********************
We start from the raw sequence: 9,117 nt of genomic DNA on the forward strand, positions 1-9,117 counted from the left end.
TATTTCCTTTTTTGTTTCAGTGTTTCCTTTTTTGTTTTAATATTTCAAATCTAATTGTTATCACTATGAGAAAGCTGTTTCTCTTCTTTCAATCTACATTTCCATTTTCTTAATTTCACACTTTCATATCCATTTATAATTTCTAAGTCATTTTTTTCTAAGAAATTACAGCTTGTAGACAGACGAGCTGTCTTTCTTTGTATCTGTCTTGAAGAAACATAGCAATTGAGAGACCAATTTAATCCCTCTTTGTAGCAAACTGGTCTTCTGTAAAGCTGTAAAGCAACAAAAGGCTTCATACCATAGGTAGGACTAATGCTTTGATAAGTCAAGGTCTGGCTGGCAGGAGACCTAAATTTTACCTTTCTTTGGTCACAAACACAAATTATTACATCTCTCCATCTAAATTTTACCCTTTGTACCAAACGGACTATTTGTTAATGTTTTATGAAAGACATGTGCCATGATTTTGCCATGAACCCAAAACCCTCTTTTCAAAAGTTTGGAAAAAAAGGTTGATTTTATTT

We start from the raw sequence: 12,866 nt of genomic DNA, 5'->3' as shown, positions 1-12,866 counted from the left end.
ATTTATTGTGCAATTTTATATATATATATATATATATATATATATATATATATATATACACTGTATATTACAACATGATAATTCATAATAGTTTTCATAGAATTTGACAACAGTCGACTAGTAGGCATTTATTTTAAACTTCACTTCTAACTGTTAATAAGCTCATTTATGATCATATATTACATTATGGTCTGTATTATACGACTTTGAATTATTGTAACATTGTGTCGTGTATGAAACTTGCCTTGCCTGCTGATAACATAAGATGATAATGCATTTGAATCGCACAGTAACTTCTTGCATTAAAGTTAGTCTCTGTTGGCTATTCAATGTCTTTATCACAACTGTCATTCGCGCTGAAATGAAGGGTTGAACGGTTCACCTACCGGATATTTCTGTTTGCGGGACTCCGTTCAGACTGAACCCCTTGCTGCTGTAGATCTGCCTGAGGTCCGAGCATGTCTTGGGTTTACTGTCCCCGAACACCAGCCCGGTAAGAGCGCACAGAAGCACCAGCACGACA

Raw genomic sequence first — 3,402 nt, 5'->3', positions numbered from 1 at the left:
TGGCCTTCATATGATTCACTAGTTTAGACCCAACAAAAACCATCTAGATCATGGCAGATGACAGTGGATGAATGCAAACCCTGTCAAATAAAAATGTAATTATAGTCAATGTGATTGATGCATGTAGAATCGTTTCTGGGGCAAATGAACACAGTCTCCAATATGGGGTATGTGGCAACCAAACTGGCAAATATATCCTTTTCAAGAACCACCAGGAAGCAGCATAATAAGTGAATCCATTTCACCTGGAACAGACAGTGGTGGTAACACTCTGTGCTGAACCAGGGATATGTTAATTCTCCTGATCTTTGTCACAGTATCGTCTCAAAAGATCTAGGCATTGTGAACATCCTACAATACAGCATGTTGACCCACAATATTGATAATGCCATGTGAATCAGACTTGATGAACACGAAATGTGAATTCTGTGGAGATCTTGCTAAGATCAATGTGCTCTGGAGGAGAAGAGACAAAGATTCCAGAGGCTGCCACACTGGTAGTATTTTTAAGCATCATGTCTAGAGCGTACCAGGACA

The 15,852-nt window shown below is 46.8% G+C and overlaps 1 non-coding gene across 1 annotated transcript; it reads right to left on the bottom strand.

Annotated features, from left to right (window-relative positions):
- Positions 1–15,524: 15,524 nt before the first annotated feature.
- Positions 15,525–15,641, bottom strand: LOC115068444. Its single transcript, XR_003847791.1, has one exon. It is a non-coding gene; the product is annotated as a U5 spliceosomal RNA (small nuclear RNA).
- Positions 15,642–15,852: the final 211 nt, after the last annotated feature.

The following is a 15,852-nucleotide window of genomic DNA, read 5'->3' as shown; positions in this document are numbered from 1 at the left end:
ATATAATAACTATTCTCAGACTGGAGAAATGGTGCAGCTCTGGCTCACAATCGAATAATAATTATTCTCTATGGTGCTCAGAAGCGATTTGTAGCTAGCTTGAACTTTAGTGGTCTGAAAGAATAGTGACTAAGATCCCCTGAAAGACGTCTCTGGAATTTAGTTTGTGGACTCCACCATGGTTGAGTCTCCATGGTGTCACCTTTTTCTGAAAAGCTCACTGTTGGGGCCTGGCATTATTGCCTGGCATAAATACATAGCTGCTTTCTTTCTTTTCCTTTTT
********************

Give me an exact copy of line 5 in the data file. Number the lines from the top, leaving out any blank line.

Raw genomic sequence first — 3,402 nt, 5'->3', positions numbered from 1 at the left: